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The building of an inclusive social protection system for Angola moves forward


The building of an inclusive social protection system for Angola was under discussion at a high-level forum today at which Development Pathways presented.

At the event, opened by Angola’s Secretary of State for Social Action, Lúcio Gonçalves do Amaral, the EU and UNICEF, Senior Social Policy Specialist Stephen Kidd set out the drivers for change for social protection and the importance of social protection for a social contract in Angola. It was attended by high-level representatives from the Government of Angola and participants from the World Bank and the African Development Bank.

In the context of the international evidence presented by Development Pathways and the World Bank, Government representatives discussed the national social protection agenda and some of the key priorities for building Angola’s social protection system for the coming years. The first building block of this system is being designed by Development Pathways with the Government of Angola and UNICEF.

The forum follows training (pictured, right) this week organised by the Government of Angola and UNICEF, and funded by the EU, with Government officials with the aim of developing understanding of fiscal space considerations for social protection. The training in social protection allowed technical staff working in the Ministry of Finance and INE (National Institute of Statistics) to learn the theory of social protection. And staff working at the MASFAMU (Ministério da Acção Social, Família e Promoção da Mulher) learnt about the evidence on impacts and effectiveness of some of the main social protection schemes.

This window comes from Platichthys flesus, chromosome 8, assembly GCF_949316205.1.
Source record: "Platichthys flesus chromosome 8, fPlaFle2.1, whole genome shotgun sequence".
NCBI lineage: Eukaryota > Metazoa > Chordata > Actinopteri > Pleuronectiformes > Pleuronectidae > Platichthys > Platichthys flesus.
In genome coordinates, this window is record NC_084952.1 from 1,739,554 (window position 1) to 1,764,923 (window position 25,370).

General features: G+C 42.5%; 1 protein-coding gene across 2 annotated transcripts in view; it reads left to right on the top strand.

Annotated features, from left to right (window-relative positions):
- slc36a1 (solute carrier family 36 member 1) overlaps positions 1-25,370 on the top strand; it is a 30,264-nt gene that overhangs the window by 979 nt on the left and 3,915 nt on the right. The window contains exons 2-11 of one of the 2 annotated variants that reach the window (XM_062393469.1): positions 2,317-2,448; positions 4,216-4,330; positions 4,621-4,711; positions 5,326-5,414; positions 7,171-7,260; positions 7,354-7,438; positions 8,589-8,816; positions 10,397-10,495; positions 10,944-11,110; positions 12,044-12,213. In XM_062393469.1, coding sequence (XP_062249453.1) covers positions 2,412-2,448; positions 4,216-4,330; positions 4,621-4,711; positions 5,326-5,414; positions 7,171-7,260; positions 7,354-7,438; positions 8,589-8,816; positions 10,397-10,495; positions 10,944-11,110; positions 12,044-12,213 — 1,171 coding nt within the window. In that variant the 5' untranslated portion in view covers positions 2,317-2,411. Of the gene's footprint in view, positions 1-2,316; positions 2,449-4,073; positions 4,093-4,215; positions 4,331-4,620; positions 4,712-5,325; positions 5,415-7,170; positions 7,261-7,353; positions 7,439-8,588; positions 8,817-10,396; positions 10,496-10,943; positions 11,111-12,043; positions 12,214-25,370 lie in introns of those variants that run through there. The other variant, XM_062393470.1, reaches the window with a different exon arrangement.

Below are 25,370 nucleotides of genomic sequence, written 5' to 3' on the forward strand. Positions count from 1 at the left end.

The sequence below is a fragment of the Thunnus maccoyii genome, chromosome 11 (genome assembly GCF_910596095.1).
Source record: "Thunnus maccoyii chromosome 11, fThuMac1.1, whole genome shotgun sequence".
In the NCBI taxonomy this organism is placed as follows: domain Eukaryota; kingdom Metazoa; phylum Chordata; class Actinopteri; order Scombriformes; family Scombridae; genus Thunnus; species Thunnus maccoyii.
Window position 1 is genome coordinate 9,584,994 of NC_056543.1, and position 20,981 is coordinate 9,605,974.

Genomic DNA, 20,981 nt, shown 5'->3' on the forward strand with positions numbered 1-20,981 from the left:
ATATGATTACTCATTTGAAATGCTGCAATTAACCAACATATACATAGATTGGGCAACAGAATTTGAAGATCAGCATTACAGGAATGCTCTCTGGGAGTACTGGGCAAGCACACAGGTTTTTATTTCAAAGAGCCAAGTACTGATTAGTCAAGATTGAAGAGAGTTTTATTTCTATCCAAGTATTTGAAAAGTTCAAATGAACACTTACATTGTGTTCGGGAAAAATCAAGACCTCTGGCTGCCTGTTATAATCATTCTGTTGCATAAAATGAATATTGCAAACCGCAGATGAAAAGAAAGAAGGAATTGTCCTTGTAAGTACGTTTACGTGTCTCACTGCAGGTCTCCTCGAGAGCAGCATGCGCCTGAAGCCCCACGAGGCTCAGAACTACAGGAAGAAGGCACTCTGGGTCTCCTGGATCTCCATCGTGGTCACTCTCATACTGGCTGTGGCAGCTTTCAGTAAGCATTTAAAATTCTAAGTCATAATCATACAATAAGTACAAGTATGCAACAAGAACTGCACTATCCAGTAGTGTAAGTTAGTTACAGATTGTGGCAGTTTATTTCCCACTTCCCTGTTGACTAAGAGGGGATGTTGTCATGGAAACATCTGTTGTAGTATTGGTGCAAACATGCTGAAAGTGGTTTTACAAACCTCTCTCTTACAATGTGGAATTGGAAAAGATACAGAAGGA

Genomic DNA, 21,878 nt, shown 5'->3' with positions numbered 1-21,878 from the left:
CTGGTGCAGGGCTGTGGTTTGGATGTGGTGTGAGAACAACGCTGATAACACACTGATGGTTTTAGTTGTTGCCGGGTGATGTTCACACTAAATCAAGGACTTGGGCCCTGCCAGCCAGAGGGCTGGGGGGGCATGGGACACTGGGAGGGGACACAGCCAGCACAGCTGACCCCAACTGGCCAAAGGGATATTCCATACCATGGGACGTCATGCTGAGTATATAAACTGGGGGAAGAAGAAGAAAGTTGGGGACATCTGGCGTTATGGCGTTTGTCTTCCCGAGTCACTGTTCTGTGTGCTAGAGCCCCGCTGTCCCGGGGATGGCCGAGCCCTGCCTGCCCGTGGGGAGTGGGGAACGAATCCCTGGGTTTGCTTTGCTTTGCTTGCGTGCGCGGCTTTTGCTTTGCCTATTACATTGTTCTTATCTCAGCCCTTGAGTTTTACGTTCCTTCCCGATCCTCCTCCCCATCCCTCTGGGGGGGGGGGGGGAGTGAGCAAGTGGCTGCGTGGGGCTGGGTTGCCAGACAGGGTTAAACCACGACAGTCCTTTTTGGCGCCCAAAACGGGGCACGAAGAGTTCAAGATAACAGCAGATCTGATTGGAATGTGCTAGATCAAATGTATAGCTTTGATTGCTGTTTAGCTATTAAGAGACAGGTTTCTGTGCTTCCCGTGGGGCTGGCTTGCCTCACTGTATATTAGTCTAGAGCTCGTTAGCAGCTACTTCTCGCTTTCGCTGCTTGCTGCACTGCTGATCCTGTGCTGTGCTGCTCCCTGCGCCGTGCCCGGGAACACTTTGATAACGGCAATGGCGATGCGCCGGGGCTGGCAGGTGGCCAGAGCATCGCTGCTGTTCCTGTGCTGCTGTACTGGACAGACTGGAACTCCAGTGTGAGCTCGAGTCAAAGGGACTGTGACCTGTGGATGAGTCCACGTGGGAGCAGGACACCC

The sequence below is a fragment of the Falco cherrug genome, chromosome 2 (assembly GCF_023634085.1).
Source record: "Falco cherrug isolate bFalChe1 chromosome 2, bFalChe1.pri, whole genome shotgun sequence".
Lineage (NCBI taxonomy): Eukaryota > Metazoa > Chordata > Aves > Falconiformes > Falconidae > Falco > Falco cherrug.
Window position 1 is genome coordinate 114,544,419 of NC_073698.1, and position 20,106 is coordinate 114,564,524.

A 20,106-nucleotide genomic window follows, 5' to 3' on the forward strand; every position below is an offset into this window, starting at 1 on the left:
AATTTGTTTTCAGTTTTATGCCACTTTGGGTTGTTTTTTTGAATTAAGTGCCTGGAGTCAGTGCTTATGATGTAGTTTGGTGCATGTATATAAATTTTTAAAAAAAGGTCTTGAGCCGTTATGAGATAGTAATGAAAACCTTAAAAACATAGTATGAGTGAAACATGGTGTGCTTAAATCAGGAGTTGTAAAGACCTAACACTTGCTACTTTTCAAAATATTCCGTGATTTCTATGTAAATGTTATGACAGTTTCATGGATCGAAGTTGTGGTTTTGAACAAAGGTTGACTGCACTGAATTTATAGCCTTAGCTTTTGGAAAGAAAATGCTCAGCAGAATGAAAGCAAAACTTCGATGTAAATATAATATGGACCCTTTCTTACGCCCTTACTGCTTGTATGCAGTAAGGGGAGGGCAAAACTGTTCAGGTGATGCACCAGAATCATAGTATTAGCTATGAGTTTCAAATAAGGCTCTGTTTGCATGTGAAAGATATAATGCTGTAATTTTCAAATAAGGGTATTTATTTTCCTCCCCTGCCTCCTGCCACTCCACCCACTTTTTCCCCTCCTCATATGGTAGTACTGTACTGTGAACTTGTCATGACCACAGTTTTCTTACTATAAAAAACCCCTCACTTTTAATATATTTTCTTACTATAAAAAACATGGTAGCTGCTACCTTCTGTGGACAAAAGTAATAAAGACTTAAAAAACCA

Development Pathways introduced participants to a simulation tool for Angola to inform the policy-making process by simulating different social protection policy options. Participants were able to simulate different policy options for Angola in terms of child benefits, disability benefits and social pensions, and the impact these are estimated to have on poverty and inequality.

Main image: Ruth Mixinge, a Secretary of State for Social Action, Family and Promotion of Women (right), with Glayson Ferrari dos Santos, UNICEF’s Social Protection Chief and Alexandra Barrantes, Senior Social Policy Specialist at Development Pathways. Right: the training in social protection.




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